When it comes down to it there is an exttremely easy way to make your band look a lot more professional that doens’t cost you any money, will get you more fans, help grow the interaction with your old content and even make you a little money. And it’s free. Did I mention it should only take you a few hours a week to? Yup. This is something you can do that’s not going to be intimidating or ridiculously difficult. All you have to do is to post on your ogddamn social media. This is one of the truly huge struggles of the industry that people don’t seem to understand needs to happen. But whn it does happen we find ourselves succeeding beyond our wildest dreams. This is one of the big keys of the industry that people don’t want to admit because it’s tangible work. I know that sounds crass but we’re going to pick that apart too. Social media is the present and future and if you can’t get on the train you’re going to screw yourself over.

The key with social media is twofold and it’s not hard. You just need to be coming at it with regularity and diversity of content. Regularity is easy because it’s easy to schedule everything on Facebook or Tweetdeck to handle those two platforms. Instagram can be a little trickier but it requires discipline on your end which is fine, you just need to do it. Personally I set up all my Facebook and Twitter posts in advance, usually on lazy Sunday afternoons since it is a pretty low intensity task. As long as you keep grinding away at it you’re going to eventually get results. I know Facebook hides a lot of the content but a lot of it is just to show people that you are there. Bands who disappear for long patches between shows tend to not end up with any real following because they aren’t giving people stuff to connect with for long periods of time. If you don’t do that then you’re really just shooting yourself in the foot before you can get anywhere.

So the other key, diversity of content can be a fair bit trickier I won’t deny that, but it’s still something that is within reason even for small bands, it just requires commitment. My dudes in the band War Cloud are a great example of this. They chose to invest in a pretty decent camera, nothing crazy, but certainly a step up from your phone camera and they do impromptu photoshooots all the time and make sure to fill up their socials with content that is relevant and exciting for their fans to connect with. If you’re an artist strugglign to find content just take outtakes from rehearsals and upload them to soundcloud, share photos of the band practicing, or hell share interesting articles. All of these things help to create your brand identity and once you start to do that it becomes easier than ever to draw people in. I know that this is an obligation, but again, social media is just something that bands who want to succeed have to do.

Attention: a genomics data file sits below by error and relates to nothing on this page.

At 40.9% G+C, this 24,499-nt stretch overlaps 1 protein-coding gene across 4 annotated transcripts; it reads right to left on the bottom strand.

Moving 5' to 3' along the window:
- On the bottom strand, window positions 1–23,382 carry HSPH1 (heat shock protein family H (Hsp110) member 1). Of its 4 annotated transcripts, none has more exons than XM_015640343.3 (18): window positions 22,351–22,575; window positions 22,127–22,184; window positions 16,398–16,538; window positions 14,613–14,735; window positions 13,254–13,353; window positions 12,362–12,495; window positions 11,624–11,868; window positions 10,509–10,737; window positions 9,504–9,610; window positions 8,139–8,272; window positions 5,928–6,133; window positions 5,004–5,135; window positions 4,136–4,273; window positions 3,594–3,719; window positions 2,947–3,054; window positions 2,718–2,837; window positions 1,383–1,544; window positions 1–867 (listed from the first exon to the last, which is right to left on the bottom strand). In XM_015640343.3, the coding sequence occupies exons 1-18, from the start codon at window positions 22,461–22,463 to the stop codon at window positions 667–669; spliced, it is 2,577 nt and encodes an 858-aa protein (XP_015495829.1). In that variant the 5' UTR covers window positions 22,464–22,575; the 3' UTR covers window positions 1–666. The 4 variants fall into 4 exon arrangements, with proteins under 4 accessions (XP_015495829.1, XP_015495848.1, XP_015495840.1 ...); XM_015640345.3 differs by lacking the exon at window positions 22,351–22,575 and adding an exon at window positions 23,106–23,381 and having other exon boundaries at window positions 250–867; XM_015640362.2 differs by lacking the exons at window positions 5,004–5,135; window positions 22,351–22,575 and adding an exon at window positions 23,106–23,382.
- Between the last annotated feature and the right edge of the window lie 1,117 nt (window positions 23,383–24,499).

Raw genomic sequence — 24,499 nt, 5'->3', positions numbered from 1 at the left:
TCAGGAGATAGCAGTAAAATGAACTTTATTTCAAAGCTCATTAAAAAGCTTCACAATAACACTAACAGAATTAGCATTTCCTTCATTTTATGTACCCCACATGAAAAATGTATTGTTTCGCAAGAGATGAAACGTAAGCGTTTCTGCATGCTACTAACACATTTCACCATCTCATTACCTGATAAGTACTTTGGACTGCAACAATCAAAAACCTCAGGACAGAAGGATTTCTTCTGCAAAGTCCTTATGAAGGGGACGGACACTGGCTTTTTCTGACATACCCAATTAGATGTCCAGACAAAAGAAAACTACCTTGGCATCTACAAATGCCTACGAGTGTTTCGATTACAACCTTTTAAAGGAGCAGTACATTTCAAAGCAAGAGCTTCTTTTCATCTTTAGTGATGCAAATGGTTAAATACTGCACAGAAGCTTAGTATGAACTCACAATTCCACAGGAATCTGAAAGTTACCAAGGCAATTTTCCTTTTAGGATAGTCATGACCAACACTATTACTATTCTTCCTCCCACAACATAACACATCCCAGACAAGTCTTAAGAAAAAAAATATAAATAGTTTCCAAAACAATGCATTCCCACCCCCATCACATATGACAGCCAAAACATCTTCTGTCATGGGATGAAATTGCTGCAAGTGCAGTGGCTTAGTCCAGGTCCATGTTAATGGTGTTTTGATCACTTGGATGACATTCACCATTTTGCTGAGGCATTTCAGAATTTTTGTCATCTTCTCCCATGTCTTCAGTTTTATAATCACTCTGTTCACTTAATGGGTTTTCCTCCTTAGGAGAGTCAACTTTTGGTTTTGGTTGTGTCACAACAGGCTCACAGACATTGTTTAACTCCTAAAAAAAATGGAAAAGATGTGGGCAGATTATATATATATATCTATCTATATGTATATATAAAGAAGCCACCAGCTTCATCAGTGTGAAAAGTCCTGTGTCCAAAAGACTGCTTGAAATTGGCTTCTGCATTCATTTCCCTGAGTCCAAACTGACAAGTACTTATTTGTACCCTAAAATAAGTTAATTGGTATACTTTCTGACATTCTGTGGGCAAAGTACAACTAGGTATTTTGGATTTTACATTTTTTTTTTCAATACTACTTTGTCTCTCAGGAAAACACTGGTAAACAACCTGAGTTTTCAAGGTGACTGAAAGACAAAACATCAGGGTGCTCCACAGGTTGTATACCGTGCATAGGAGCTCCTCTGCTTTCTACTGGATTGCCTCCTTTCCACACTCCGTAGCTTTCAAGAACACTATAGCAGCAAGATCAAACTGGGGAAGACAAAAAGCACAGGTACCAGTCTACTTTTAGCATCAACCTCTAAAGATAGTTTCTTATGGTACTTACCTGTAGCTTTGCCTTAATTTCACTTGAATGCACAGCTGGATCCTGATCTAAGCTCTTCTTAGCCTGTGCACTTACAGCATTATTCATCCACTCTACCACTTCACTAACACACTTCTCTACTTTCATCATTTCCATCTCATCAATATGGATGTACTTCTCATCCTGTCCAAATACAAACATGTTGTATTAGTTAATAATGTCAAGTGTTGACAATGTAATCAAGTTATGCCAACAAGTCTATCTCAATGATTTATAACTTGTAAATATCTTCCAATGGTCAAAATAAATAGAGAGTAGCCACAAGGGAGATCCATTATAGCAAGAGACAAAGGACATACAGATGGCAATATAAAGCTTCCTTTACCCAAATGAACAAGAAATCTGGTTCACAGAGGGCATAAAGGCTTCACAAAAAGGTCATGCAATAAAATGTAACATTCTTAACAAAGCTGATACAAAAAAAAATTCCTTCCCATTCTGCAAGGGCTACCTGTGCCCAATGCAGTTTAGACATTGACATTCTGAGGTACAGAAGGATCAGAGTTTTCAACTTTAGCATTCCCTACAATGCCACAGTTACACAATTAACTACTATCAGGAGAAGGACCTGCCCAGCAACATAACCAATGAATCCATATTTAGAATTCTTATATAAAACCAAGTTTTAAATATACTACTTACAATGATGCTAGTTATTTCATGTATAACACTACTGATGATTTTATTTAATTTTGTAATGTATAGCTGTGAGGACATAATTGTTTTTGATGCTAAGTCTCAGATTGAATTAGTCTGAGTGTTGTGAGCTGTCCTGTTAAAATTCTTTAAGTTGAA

Now yes, I know that some of your favorite bands in whatever underground scene you’re involved in don’t have social media. But guess what. When did they get popular? Are they even actually popular? There are a few exceptions, but even those bands, for example Thou (Who arguable got big in the pre social media age) still rely pretty heavily on social media in order to help them grow. This is why things are problematic and why I get headaches when dealing with this sort of thing. You’re not going to be unique, people are going to insist that you post about shows and that you go out of your way to help their brands, otherwise why should they be motivated in order to help yours? The long and short of it is that they are not going to be interested in this. They are going to want to work with you on creating something more substantial with people who tangible help them out. The tangibility of social media, even with low response rates is in fact one of the most important aspects.

The tangibility I think is both the boon and the curse of social media. The tangibility is a boon because, obviously, it shows people you care about your band, it shows people that you work really hard and it helps for industry people to see that you are invested. The issue of course is that if you’re not doing tangible stuff then you are admitting that you don’t want to help your band. you’re admitting that spending the time to boost your band is not worth it to you, and that’s a scary thought that no one wants ot have. I know that sounds needlessly pessimistic and a little bit dickis hand I get it, it is, that’s why I’m saying it, it’s not my job to pull punches. On top of that, no one wants to make a post and see that it only ghets two or three likes. But guess what, social media is just like playing shows, at first no one is going to care and no matter what you do you wont’ get anywhere until you persisty and start to work out the best practices.

Social media is hard. It sucks. Some Sundays I really loathe having to sit down and schedule thirty odd posts for the week and I get annoyed at finding content for various Instagrams. But guess what – I do it anyway because the payoff is tangible. It makes more people take us seriously and it makes us get the sort of advantages that we need in order to build in the industry in a way that isn’t meaningless but instead powerful and actually advantageous. Does it involve a fair degree of sucking up? Yes. But that’s a huge part of the appeal, so hop on and enjoy the ride because social media is going to be a wild ride any way you slice it.


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